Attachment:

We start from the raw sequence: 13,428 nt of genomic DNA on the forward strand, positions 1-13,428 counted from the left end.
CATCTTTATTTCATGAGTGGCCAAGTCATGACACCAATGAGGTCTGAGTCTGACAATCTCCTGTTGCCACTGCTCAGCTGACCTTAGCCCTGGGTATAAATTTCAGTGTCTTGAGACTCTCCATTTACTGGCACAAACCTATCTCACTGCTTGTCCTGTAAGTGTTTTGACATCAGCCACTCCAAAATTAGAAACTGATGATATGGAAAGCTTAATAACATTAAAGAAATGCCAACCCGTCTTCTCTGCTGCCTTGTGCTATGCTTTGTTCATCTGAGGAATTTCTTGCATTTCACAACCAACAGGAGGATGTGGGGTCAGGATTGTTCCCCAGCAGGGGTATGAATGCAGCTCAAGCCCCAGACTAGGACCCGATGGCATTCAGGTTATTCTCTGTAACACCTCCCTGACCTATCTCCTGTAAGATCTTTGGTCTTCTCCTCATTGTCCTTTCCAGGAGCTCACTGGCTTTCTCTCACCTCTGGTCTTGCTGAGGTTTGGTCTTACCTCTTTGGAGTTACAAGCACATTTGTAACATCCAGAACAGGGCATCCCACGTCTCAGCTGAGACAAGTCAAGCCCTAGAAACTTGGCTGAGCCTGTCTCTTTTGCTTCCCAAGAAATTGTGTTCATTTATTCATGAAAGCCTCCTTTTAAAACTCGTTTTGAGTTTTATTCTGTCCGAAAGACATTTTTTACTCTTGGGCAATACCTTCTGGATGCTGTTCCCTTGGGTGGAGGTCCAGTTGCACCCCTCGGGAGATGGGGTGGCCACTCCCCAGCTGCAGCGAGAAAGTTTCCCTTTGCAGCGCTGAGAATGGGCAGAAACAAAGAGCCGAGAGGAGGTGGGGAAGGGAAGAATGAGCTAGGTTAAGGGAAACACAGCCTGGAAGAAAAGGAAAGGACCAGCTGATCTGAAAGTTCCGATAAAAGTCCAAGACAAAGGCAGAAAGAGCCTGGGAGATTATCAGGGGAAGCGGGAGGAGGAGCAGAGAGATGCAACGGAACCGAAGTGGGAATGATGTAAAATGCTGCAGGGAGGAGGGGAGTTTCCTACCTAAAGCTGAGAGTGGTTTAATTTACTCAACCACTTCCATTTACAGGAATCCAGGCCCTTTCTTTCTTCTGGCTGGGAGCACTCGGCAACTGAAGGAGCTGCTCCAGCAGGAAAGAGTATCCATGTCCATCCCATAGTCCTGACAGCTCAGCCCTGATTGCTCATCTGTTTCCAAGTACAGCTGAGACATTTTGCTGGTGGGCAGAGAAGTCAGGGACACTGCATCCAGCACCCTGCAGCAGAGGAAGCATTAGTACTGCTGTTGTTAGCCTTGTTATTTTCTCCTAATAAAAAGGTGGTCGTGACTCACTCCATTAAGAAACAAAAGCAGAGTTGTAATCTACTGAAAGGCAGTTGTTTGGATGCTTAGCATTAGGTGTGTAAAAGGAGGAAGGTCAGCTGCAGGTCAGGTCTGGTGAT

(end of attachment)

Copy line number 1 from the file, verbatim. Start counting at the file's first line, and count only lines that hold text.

We start from the raw sequence: 13,428 nt of genomic DNA on the forward strand, positions 1-13,428 counted from the left end.